I felt inspired to write this after the sudden realisation that my baby has turned into a little girl. Literally happened overnight! Possibly while I was looking the other way. One minute she was all baby, propped with cushions into sitting up and squidged into the high chair with a blow-up insert so she wouldn’t somehow slip out. The next minute, she’s a child, long legs wrapped round me when I pick her up, chubby arms lifted triumphantly aloft, dimpled hands clapping, index finger pointing. So many tricks, so little time.
And all the while communicating, smacking her lips together to show boob or banana muffin appreciation, resting her head companionably on my chest when I whisper sweet nothings in her ear, and seeking me out when we’re in a group to show me a quick, coquettish head tilt. Isla’s head tilt is usually her response to the musical sound of a voice she likes when she meets someone new. Recently, she’s been doing it for my benefit when she’s busy doing something (which usually means chucking her plastic eggs around, nicking a toy from an NCT mini-mate or demolishing the recycling box). Isla’s head tilt, I’ve decided, is her way of telling me she’s happy, she’s chillin’, she’s down with the status quo.
She’s good company, is Isla (less so at 6am this morning, perky as you like sat next to me comatosed in bed, gamely bashing me over the head with her monkey). We’ve done some excursions across London recently, taking the overground to London Fields or the tube to Green Park, and generally she’s a pretty jolly traveller. So long as she’s presented with a suitable array of toys, books and snacks (oh the marvel of snacks!), she’s perfectly happy to roam the city with me. I love our little jaunts, and the feeling that it’s often just me and Isla, on our way to meet friends, to pick up some food or to visit the GP, exploring the world together in our own mama and baby bubble.
This morning we had just one of those, setting off after breakfast to collect a prescription through the streets of East Finchley. With a crack of dawn start, the day can feel almost half done (as can I) come 9am and I was glad I opted for a walk instead of diving back under the duvet while Isla napped. Feeling the warmth of the pale morning sun on our equally pale skin, it was easy to be mindful of the present moment (for more on mindfulness click here), as the two of us became both spectators and participants of the High Road springing to life. We saw shop vendors set up fruit and veg stalls outside, commuters scurrying past us to the station, and other mums pushing prams to the march of their own routine. As usual, Isla was sitting bolt upright in the buggy, arms held out in a constant state of motion – as if she were conducting her own private orchestra of early morning beginnings.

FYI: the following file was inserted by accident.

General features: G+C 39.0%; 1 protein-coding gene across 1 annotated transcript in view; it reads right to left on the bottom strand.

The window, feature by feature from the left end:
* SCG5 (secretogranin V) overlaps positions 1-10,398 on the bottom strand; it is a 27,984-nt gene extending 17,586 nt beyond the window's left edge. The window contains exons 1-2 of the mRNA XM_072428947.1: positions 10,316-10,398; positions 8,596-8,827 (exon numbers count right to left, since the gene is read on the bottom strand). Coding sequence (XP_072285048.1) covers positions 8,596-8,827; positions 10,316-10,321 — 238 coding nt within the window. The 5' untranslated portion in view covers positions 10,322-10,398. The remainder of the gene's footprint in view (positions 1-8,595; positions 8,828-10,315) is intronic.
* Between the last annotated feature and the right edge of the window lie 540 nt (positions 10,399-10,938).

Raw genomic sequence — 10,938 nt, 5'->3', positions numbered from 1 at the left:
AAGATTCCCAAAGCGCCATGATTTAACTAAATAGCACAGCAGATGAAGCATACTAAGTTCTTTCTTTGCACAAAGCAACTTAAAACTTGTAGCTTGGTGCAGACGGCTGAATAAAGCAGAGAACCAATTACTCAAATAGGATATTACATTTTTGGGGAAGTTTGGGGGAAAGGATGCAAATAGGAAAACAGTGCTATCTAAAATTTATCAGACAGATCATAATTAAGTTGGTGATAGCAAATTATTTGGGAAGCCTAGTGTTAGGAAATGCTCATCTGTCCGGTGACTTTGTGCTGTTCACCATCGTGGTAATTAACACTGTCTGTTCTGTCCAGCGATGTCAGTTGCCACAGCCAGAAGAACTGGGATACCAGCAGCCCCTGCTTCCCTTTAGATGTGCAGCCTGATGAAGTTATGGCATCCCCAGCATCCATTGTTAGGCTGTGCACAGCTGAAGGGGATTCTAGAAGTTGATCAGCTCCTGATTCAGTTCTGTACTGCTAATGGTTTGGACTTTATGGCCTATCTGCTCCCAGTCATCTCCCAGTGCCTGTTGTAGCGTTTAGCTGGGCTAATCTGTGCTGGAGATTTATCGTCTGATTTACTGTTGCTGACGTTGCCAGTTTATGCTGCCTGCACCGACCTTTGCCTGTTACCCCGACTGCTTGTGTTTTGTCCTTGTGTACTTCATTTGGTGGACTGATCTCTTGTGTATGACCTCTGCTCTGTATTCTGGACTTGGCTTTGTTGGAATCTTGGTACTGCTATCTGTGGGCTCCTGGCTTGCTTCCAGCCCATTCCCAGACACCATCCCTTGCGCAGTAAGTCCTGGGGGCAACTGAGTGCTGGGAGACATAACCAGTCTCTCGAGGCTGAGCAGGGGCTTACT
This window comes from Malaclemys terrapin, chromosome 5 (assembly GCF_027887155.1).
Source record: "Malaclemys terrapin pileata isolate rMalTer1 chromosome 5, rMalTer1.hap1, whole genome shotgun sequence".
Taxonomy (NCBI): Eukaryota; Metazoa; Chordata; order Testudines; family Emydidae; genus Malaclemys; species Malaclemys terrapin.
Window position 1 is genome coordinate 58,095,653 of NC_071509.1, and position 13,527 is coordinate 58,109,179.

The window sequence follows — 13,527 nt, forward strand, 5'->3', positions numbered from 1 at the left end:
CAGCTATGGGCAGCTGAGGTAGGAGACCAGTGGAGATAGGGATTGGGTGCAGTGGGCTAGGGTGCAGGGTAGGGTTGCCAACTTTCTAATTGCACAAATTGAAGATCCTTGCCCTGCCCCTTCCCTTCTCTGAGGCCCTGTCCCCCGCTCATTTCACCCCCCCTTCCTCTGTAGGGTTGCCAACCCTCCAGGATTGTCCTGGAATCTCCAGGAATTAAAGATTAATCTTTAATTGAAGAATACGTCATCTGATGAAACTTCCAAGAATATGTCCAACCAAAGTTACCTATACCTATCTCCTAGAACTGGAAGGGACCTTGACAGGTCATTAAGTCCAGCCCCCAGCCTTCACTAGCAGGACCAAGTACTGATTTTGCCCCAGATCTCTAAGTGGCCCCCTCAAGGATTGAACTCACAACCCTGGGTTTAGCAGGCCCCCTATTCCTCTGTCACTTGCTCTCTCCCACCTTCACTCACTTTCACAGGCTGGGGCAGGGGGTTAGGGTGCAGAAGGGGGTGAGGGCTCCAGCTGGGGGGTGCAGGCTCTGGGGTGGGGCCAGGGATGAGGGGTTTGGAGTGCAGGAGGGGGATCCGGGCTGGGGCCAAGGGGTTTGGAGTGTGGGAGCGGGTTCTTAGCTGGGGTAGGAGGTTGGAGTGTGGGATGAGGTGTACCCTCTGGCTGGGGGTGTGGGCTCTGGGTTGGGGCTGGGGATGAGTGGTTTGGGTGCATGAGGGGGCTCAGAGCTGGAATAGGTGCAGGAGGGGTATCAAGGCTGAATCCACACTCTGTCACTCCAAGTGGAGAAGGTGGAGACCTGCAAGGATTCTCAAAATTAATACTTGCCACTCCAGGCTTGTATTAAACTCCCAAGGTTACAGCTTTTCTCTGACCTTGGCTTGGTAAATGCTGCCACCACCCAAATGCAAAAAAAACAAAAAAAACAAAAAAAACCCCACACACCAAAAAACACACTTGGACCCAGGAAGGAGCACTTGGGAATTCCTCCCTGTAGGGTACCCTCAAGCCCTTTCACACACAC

Are these the moments I’ll remember when my daughter’s 10, fifteen, twenty years old? Who knows. All I can say is that I’m doing my damnedest to cherish our time together now, that magical, mad, messy, and all-too-short time when we are the centre of each other’s world. When she looks giddy with delight when I walk back into the room, when she cackles at my foolish jokes, when we snuggle on the sofa when she’s bunged up with cold, when she reaches out for me because only I will do.
It’s early days, I know. When I plunge my face into her neck to breathe in that unbeatable baby smell, I realise she may not appreciate me doing this when she’s a feisty, tough-talking teen. I’ve read enough about the troubles facing today’s teenage girls to know that, instead of nuzzling into me, she might flail against me, renouncing me for who I represent rather than accepting me for who I am. But for now, I’ll take the cuddles and those special, strange moments. I find it a weird paradox that, as mamas, we’re trying our level best to give our babies as much love, safety and security as we can to help them venture away from us, to develop enough independence to go out and explore the world. I think there’s a lot to be said for being real. I’d like to say (and to borrow a term coined by psychoanalyst Donald Winnicott), I’m happy to aim for being “good enough”. For more on this concept, I think it’s nicely described here.
And so back to Isla. Well, this post is a shout out to you my love; having struggled to write freely before, I guess the blog itself is my ode to you. You: with your bonkers, throaty laugh, your commitment to having fun, your crazy, cute sounds, your thoughtfulness, spirit and sparkly joie de vivre. If I weren’t hitched already, I’d marry ya tomorrow.
Winnicott, D. (1953). Transitional objects and transitional phenomena. International Journal of Psychoanalysis, 34, 89-97